The Death of Awe in the Age of Awesome
(And why you should consider binning your bucket-list)
And as the moon rose higher the inessential houses began to melt away until gradually I became aware of the old island here that flowered once for Dutch sailors’ eyes — a fresh, green breast of the new world… for a transitory enchanted moment man must have held his breath in the presence of this continent, compelled into an aesthetic contemplation he neither understood nor desired, face to face for the last time in history with something commensurate to his capacity for wonder. (‘The Great Gatsby’ — F. Scott Fitzgerald, 1925)
It was a seemingly innocuous Youtube clip that got me thinking. A fellow toddler-parent showed it to me, with the accompanying explanation that it had become a highly effective way of pacifying her daughter, like a sort-of video-tranquilizer.
Look, she said, and, presenting her phone to our pair of two-year-olds, bid me watch as their expressions began to glaze over. On the screen, a dozen or so Kinder-egg-style treats were arrayed in two neat lines. Then a woman’s manicured hands reached in — belonging to “a Brazilian ex-pornstar,” my friend informed me, absently — and began to open egg after egg after egg.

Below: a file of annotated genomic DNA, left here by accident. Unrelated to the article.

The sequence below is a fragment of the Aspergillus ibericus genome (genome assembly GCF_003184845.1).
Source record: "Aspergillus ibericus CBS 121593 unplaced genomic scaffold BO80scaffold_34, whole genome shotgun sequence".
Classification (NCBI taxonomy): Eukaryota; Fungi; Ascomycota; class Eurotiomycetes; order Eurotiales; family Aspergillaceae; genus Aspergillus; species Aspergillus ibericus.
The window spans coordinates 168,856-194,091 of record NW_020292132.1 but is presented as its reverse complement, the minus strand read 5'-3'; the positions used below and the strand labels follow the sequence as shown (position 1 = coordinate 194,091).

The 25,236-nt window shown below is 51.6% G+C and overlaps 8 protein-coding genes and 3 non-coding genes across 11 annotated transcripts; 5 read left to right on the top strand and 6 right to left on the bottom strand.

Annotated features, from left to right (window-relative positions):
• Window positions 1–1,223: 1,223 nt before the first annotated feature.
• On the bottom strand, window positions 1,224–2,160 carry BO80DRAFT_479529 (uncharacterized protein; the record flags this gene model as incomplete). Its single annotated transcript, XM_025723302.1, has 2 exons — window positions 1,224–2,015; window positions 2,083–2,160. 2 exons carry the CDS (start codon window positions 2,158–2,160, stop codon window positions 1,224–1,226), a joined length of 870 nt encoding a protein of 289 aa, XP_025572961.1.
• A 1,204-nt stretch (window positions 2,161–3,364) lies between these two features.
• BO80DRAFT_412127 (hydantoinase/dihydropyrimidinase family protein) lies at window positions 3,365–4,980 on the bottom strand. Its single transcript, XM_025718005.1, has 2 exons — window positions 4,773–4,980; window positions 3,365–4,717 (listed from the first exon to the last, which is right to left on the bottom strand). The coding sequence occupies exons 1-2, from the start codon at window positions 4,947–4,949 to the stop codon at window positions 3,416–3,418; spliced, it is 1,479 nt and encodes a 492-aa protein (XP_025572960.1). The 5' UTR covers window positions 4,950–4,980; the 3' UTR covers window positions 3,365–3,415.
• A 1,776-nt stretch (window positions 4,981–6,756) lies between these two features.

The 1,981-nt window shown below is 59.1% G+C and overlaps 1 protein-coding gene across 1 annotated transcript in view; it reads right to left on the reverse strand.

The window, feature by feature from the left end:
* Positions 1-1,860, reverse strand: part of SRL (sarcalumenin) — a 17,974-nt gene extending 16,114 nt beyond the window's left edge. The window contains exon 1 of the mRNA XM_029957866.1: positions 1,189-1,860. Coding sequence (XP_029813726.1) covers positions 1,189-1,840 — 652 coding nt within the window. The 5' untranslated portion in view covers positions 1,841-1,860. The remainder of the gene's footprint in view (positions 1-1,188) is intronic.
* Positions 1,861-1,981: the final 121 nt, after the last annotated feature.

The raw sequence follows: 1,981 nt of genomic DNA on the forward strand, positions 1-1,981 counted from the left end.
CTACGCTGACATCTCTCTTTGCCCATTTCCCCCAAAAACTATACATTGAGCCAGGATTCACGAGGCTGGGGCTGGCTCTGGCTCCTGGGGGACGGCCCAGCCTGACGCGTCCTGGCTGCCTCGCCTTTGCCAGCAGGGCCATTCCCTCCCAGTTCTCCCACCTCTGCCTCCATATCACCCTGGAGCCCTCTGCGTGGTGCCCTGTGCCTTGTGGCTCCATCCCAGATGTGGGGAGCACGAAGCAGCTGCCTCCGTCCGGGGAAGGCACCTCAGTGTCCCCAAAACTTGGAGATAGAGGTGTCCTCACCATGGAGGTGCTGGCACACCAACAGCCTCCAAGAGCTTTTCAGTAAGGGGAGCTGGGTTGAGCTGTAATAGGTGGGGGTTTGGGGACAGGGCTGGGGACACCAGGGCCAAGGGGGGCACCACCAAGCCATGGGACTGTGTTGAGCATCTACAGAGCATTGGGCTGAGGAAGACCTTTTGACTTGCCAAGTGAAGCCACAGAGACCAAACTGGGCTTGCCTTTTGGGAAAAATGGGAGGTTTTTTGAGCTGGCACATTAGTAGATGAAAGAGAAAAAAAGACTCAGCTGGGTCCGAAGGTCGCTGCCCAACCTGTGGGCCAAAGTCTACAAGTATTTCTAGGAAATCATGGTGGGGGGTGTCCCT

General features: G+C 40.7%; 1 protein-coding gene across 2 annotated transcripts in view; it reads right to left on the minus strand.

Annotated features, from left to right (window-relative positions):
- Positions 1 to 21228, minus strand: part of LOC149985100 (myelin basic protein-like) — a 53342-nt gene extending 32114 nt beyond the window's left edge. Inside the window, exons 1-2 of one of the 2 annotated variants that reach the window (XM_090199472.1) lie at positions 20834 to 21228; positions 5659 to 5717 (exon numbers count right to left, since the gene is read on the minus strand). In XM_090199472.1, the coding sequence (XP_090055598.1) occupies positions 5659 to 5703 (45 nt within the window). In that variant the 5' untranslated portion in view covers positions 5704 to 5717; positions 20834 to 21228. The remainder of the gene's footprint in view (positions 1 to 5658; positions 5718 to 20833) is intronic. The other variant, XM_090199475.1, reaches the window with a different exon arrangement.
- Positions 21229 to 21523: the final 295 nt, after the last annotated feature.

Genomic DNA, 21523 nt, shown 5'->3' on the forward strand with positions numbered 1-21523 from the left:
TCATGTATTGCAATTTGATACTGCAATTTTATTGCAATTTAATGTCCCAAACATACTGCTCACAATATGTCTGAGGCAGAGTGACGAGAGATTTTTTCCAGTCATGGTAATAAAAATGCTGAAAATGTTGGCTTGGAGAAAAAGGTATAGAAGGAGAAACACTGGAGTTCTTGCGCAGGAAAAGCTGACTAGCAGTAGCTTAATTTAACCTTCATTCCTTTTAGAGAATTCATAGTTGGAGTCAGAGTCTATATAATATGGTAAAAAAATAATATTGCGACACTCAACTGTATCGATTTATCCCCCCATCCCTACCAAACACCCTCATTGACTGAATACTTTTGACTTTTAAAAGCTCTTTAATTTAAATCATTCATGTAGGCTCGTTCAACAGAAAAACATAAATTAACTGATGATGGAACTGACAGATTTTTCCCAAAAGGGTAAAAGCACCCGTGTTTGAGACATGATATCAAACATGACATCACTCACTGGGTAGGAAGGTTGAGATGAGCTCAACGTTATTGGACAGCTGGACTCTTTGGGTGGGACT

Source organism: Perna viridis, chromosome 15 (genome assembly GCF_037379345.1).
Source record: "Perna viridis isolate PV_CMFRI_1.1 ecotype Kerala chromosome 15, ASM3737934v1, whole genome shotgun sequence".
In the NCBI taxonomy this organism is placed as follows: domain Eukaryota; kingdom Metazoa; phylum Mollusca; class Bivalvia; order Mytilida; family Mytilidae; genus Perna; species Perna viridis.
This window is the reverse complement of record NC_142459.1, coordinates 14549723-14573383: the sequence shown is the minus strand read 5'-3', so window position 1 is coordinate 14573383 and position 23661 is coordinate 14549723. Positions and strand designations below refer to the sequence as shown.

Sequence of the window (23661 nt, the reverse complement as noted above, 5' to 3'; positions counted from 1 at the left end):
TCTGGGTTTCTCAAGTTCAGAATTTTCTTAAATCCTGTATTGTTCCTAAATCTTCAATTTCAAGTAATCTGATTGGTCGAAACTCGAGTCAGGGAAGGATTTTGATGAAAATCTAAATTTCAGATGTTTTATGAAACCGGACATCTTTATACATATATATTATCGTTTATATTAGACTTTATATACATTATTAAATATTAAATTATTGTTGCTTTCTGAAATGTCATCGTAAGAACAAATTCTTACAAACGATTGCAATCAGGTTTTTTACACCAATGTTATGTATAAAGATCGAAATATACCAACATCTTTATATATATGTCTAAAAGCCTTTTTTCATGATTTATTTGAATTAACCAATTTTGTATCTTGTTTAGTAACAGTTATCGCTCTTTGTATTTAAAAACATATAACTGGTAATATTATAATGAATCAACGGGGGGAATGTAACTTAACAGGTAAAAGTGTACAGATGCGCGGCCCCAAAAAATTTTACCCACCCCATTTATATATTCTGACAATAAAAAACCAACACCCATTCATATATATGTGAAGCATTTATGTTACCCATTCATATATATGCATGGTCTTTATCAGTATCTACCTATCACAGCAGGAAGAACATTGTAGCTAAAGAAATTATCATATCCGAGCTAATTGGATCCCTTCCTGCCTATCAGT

And there it was, in the mesmerized, near-drugged toddler faces — I’m talking, somewhat pretentiously I’ll admit, about the death of awe.
Travel writers like me spend a lot of time contemplating why people venture abroad. Not just the obvious enticements — relaxation, winter sun, cheap pilsner — but the emotional, soul-stirring stuff: the sustenance of the new. The awe. It has, I think, become one of the main incentives of our travelling lives. As spirituality wanes experience is the new faith, and we are refugees from the mundane.
But behind this quest for the big, beautiful and baffling is a disconcerting sense that wonder in the age of the bucket-list is under attack. From technology, from information overload, from the anti-spiritual cynicism of the post-hippy world. In an era where a child has only to hold a five-inch screen in front of their face to gorge themselves on the apparent miracle of a one-inch Dora the Explorer hatching from a two-tone chocolate shell, awe has started to feel increasingly elusive.